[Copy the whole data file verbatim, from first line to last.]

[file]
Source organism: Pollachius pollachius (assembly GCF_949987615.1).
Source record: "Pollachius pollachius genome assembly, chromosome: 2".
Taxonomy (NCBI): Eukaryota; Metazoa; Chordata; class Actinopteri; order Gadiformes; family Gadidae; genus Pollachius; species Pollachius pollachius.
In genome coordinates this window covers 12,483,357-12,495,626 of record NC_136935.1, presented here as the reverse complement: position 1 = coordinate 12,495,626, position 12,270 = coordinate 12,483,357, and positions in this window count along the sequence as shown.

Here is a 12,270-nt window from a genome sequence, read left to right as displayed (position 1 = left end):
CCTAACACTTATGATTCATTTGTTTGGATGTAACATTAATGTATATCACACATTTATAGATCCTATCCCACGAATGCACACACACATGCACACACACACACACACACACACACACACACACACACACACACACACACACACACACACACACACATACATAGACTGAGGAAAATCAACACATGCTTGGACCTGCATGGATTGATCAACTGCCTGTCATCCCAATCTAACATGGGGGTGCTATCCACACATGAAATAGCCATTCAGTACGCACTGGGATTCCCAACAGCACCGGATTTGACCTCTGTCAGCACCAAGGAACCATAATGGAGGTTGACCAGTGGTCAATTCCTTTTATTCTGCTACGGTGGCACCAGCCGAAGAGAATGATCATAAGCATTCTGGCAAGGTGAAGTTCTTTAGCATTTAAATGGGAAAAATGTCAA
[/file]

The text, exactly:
Source organism: Pollachius pollachius (assembly GCF_949987615.1).
Source record: "Pollachius pollachius genome assembly, chromosome: 2".
Taxonomy (NCBI): Eukaryota; Metazoa; Chordata; class Actinopteri; order Gadiformes; family Gadidae; genus Pollachius; species Pollachius pollachius.
In genome coordinates this window covers 12,483,357-12,495,626 of record NC_136935.1, presented here as the reverse complement: position 1 = coordinate 12,495,626, position 12,270 = coordinate 12,483,357, and positions in this window count along the sequence as shown.

Here is a 12,270-nt window from a genome sequence, read left to right as displayed (position 1 = left end):
CCTAACACTTATGATTCATTTGTTTGGATGTAACATTAATGTATATCACACATTTATAGATCCTATCCCACGAATGCACACACACATGCACACACACACACACACACACACACACACACACACACACACACACACACACACACACACACACACATACATAGACTGAGGAAAATCAACACATGCTTGGACCTGCATGGATTGATCAACTGCCTGTCATCCCAATCTAACATGGGGGTGCTATCCACACATGAAATAGCCATTCAGTACGCACTGGGATTCCCAACAGCACCGGATTTGACCTCTGTCAGCACCAAGGAACCATAATGGAGGTTGACCAGTGGTCAATTCCTTTTATTCTGCTACGGTGGCACCAGCCGAAGAGAATGATCATAAGCATTCTGGCAAGGTGAAGTTCTTTAGCATTTAAATGGGAAAAATGTCAA